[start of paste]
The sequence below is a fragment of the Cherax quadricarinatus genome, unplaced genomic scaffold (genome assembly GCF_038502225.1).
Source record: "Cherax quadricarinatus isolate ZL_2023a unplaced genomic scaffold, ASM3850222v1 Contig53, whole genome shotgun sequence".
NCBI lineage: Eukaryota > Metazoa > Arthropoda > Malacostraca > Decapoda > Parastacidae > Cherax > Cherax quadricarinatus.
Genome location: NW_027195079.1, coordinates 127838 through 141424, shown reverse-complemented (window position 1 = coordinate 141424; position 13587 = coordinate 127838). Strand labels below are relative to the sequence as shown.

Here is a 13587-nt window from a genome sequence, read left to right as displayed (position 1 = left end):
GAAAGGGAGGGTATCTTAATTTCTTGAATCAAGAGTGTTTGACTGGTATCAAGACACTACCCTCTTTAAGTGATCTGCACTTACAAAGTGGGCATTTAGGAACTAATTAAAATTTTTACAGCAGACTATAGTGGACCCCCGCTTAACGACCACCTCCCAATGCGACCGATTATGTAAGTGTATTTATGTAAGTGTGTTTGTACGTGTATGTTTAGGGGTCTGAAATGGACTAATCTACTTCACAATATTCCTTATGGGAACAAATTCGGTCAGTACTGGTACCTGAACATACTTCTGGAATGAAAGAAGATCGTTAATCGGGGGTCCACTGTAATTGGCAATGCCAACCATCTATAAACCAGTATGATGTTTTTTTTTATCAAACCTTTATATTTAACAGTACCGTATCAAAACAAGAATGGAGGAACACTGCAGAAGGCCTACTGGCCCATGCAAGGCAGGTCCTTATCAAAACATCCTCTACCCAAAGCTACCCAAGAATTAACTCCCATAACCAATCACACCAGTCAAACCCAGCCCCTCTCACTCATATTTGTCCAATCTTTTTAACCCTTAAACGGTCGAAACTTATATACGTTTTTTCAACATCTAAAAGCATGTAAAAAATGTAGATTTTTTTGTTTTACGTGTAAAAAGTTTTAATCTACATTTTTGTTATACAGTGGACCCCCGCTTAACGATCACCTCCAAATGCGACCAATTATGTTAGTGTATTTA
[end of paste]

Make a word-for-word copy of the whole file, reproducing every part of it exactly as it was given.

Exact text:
The sequence below is a fragment of the Cherax quadricarinatus genome, unplaced genomic scaffold (genome assembly GCF_038502225.1).
Source record: "Cherax quadricarinatus isolate ZL_2023a unplaced genomic scaffold, ASM3850222v1 Contig53, whole genome shotgun sequence".
NCBI lineage: Eukaryota > Metazoa > Arthropoda > Malacostraca > Decapoda > Parastacidae > Cherax > Cherax quadricarinatus.
Genome location: NW_027195079.1, coordinates 127838 through 141424, shown reverse-complemented (window position 1 = coordinate 141424; position 13587 = coordinate 127838). Strand labels below are relative to the sequence as shown.

Here is a 13587-nt window from a genome sequence, read left to right as displayed (position 1 = left end):
GAAAGGGAGGGTATCTTAATTTCTTGAATCAAGAGTGTTTGACTGGTATCAAGACACTACCCTCTTTAAGTGATCTGCACTTACAAAGTGGGCATTTAGGAACTAATTAAAATTTTTACAGCAGACTATAGTGGACCCCCGCTTAACGACCACCTCCCAATGCGACCGATTATGTAAGTGTATTTATGTAAGTGTGTTTGTACGTGTATGTTTAGGGGTCTGAAATGGACTAATCTACTTCACAATATTCCTTATGGGAACAAATTCGGTCAGTACTGGTACCTGAACATACTTCTGGAATGAAAGAAGATCGTTAATCGGGGGTCCACTGTAATTGGCAATGCCAACCATCTATAAACCAGTATGATGTTTTTTTTTATCAAACCTTTATATTTAACAGTACCGTATCAAAACAAGAATGGAGGAACACTGCAGAAGGCCTACTGGCCCATGCAAGGCAGGTCCTTATCAAAACATCCTCTACCCAAAGCTACCCAAGAATTAACTCCCATAACCAATCACACCAGTCAAACCCAGCCCCTCTCACTCATATTTGTCCAATCTTTTTAACCCTTAAACGGTCGAAACTTATATACGTTTTTTCAACATCTAAAAGCATGTAAAAAATGTAGATTTTTTTGTTTTACGTGTAAAAAGTTTTAATCTACATTTTTGTTATACAGTGGACCCCCGCTTAACGATCACCTCCAAATGCGACCAATTATGTTAGTGTATTTA